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Relocation of the Rich: Migration in Response to Top Tax Rate Changes from Spanish Reforms

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  • David R. Agrawal
  • Dirk Foremny

Abstract

A recent Spanish tax reform granted regions the authority to set income tax rates, resulting in substantial tax differentials. We use individual-level information from Social Security records over a period of one decade. Conditional on moving, taxes have a significant effect on location choice. A one percent increase in the net of tax rate for a region relative to others increases the probability of moving to that region by 1.7 percentage points. Focusing on the stock of top-taxpayers, we estimate an elasticity of the number of top taxpayers with respect to net-of-tax rates of 0.85. Using this elasticity, a theoretical model implies that the mechanical increase in tax revenue due to higher tax rates is larger than the loss in tax revenue from the out-ow of migration.

Suggested Citation

  • David R. Agrawal & Dirk Foremny, 2018. "Relocation of the Rich: Migration in Response to Top Tax Rate Changes from Spanish Reforms," CESifo Working Paper Series 7027, CESifo Group Munich.
  • Handle: RePEc:ces:ceswps:_7027
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    References listed on IDEAS

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    1. Martin Feldstein, 1999. "Tax Avoidance And The Deadweight Loss Of The Income Tax," The Review of Economics and Statistics, MIT Press, vol. 81(4), pages 674-680, November.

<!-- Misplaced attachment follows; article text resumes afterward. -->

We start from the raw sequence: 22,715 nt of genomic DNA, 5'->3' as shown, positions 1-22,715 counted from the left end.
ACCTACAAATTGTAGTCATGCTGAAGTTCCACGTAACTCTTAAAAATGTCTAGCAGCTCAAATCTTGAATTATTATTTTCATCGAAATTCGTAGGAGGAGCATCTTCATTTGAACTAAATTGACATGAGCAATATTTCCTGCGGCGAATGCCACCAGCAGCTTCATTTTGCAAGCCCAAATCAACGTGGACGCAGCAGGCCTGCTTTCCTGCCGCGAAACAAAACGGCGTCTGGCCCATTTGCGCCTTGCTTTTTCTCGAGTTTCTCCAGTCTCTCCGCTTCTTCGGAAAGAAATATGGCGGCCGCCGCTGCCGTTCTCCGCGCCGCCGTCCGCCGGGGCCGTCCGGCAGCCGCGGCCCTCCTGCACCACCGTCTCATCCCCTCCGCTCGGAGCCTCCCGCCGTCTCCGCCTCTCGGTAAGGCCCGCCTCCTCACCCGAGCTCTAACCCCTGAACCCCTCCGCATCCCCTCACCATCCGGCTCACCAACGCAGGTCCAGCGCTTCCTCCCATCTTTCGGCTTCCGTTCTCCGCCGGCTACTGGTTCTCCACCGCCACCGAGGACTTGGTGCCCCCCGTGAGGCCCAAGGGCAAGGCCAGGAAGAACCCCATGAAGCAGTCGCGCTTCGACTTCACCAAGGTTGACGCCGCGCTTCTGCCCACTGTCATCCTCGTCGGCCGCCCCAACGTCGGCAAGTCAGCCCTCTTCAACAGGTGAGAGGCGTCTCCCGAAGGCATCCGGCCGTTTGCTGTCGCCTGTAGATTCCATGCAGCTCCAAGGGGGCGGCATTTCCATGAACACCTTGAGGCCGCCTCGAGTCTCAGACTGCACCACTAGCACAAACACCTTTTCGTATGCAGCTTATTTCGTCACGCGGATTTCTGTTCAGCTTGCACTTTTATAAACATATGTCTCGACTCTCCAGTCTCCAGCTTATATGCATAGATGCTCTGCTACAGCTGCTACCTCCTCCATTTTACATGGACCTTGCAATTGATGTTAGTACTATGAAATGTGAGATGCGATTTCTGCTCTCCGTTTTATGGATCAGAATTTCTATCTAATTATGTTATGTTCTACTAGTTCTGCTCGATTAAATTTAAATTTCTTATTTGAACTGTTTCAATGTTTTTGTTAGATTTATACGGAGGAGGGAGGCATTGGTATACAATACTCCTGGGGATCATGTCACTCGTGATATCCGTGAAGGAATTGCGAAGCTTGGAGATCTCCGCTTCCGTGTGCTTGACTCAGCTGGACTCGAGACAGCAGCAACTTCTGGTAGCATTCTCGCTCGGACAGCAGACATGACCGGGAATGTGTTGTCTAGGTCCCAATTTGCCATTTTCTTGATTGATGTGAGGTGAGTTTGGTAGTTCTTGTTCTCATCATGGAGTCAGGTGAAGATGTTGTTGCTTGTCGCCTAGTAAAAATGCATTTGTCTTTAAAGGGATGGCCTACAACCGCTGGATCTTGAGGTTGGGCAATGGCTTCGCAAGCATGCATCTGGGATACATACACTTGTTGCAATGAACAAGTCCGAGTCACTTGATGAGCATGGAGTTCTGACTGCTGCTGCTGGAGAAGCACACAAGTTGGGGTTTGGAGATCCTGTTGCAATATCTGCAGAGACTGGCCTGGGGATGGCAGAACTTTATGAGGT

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    Cited by:

    1. Kleven, Henrik & Landais, Camille & Munoz, Mathilde & Stantcheva, Stefanie, 2019. "Taxation and Migration: Evidence and Policy Implications," CEPR Discussion Papers 13649, C.E.P.R. Discussion Papers.
    2. Henrik Kleven & Camille Landais & Mathilde Muñoz & Stefanie Stantcheva, 2019. "Taxation and Migration: Evidence and Policy Implications," NBER Working Papers 25740, National Bureau of Economic Research, Inc.

    More about this item

    Keywords

    migration; taxes; mobility; rich; fiscal decentralization;

    JEL classification:

    • H24 - Public Economics - - Taxation, Subsidies, and Revenue - - - Personal Income and Other Nonbusiness Taxes and Subsidies
    • H31 - Public Economics - - Fiscal Policies and Behavior of Economic Agents - - - Household
    • H73 - Public Economics - - State and Local Government; Intergovernmental Relations - - - Interjurisdictional Differentials and Their Effects
    • J61 - Labor and Demographic Economics - - Mobility, Unemployment, Vacancies, and Immigrant Workers - - - Geographic Labor Mobility; Immigrant Workers
    • R23 - Urban, Rural, Regional, Real Estate, and Transportation Economics - - Household Analysis - - - Regional Migration; Regional Labor Markets; Population

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